Blogging. Everyone’s doing it nowadays. Digital Marketers, Companies, and especially thought leaders in their specific profession. With all the countless blog posts and content that I’ve come across, it seems the group that blogs the least are the illustrators. Why is that?
Maybe illustrators don’t have the time to blog.
Maybe illustrators feel like their art should speak for themselves.
Maybe illustrators don’t have anything to say.
Regardless of those excuses, there are plenty of reasons for an illustrator to blog, and I have three for you.
Behind the Curtain
Anyone who’s a fan of an illustrator’s work wants to know a little more than just the newest piece up for sale. They want to know what you’re up to, how you’re feeling, why this painting is obscenely darker than the other ones in the series. Giving content, context, and enriching your work with visuals and words not only makes your work better, in my opinion, but it unveils the mystery of the artist.
This is especially crucial if you’re looking to get hired.
Share What You Know
Maybe you might not have time to teach one on one or come up with a lengthy tutorial on how you work. I get it, that takes a lot out of you to formulate what you do as artistic instinct into words.
I’ve been there. I’ve provided an eBook that goes over my digital painting process, and that on its own took me a week to complete. Now, you don’t have to go as extensive as me, but sharing little tips and tricks along the way is valuable. Even one video providing 2 techniques that help you achieve the results of your illustrations is great. I hope you see where I’m coming from here: No matter what you share, it’s valuable to the right people.
You have your own personal touch.
You’re the one sharing it.
Case in point:
There’s a character designer by the name of Chris Oatley, who previously worked for Disney until he quit. He hosts his podcasts and blog and he gives tremendous value to other artists and his followers. He invites other professionals from his network talk about topics ranging from their humble beginnings as an artist, to what they encounter in their profession today.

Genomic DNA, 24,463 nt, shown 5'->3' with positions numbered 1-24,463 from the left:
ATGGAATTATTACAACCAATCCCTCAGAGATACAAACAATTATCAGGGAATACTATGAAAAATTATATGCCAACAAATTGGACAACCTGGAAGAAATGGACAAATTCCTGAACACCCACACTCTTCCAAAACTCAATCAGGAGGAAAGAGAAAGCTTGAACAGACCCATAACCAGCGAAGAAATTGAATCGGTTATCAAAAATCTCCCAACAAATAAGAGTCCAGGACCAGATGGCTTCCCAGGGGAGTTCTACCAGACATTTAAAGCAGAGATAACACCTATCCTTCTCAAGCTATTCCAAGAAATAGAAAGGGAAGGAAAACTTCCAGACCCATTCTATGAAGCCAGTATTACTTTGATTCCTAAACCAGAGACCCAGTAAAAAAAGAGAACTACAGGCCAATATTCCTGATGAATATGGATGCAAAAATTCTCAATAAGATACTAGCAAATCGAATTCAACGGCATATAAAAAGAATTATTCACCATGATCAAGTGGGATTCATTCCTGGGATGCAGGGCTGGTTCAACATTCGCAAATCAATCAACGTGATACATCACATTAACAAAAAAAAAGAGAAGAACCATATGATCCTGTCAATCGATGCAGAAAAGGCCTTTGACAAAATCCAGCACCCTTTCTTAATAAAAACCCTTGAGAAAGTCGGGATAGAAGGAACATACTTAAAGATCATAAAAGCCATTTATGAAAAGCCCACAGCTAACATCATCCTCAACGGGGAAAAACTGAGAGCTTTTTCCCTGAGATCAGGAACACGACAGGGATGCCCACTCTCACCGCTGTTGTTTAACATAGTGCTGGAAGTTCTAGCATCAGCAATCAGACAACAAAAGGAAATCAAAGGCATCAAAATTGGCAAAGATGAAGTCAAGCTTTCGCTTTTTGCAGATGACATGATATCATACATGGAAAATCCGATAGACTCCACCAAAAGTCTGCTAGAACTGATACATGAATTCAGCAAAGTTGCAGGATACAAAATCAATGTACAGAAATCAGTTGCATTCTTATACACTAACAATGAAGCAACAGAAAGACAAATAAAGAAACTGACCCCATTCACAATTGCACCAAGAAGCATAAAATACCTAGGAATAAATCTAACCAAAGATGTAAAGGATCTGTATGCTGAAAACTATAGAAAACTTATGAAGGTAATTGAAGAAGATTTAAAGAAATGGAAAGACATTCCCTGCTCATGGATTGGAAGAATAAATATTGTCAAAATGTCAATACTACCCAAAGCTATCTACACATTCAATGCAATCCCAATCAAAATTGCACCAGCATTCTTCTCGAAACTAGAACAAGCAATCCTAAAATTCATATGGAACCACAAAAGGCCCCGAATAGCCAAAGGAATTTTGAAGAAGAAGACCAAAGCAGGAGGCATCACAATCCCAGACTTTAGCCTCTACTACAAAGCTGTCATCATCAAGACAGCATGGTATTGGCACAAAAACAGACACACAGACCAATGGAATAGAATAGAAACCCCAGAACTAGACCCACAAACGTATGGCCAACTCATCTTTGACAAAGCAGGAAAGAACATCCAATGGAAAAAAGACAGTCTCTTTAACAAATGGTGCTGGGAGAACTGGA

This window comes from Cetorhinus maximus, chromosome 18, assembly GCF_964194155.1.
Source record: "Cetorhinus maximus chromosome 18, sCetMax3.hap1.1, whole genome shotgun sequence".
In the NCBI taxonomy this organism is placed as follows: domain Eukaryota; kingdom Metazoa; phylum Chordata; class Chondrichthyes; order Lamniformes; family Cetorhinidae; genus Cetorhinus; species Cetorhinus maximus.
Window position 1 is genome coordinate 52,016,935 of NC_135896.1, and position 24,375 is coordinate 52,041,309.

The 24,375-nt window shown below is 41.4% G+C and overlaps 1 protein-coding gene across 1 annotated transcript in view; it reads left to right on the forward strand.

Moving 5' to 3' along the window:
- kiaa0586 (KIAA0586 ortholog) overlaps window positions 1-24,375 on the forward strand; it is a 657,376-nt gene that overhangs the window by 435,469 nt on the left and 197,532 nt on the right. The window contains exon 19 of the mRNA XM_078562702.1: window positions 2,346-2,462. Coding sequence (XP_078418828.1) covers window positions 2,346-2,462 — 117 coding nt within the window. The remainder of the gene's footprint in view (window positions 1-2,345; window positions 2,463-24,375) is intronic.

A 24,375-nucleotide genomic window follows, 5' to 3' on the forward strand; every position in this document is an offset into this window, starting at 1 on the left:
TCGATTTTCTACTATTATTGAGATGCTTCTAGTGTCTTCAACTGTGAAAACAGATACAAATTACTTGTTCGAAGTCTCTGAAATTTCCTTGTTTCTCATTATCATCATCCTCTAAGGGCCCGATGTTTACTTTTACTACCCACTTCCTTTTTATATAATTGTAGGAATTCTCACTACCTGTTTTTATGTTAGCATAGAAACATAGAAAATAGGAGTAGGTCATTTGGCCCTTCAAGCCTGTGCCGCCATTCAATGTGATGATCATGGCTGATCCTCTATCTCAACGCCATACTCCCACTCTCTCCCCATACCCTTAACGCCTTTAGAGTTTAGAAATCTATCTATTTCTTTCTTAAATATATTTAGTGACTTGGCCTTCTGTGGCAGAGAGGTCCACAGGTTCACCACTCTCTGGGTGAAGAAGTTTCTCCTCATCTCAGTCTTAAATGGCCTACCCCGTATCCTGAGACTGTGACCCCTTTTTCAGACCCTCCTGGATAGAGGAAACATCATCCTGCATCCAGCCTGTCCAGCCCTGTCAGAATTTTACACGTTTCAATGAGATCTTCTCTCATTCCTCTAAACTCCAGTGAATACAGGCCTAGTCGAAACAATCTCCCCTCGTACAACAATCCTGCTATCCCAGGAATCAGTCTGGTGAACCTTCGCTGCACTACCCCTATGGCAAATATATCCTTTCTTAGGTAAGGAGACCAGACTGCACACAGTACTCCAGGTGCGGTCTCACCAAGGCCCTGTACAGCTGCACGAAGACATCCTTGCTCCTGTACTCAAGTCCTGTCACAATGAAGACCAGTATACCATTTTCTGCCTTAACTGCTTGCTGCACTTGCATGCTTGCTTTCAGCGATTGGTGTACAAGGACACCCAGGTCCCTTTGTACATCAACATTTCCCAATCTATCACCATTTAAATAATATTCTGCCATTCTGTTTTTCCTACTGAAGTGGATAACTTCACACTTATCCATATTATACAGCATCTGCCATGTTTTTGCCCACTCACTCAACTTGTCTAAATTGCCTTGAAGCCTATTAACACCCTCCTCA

Another example is an illustrator and public speaker named Andy J. Miller, who hosts a podcast called Creative Pep Talk, and it fits in the niche of catering to creatives. He gives insight to topics like how to stand out as an artist, to how to properly market your work.
These people figured out what makes them special and capitalized on that to spread value to their tribe.
You can do that, too.
It’s extremely difficult to think that strangers care about you, I know. But the more you share, the stronger the connection you’ll have to your tribe. You’re building a relationship.
If you’re starting out and the number of followers are in single digits, you’re getting somewhere. Even with those people, you’re able to give value and that’s what make you different from the other illustrators that only upload art once every three months.
Getting hung up on the number of watchers and page views isn’t critical to your success.
Speaking of followers:
I get it, we want everyone to appreciate and be die-hard fans of our work, but let’s start focusing on the people that already like our stuff and treat them like the royalty they are.
This goes for those on our email lists especially. I have about 55 people on my email list, and those that read and/or reply to my content make me feel special. I shouldn’t neglect my list because I see only 55 people while the marketer beside me has 10,000. That’s not fair to the people who signed up to hear from me.
Long story short, those who watch and follow you care for your work, yes. But once you start showing bits about yourself and sharing what you know, then they begin to care more about you. Blogging ultimately humanizes you.
If those reasons aren’t solid enough for you, then check this video out by one of my favorite Youtubers, Roberto Blake. He explains even better reasons why blogging helps you, and your business.
Good stuff, no?
I’ve read a lot valuable content from people in tons of different professions, but I don’t see as many illustrators and artists on the blogging bandwagon. Trust me, if I did, I’d be collaborating with them right and left. Maybe I’m not looking hard enough, or maybe they’re on another platform.
If you’re thinking of blogging, what’s one of your biggest struggles on starting up?
Share in the comments below!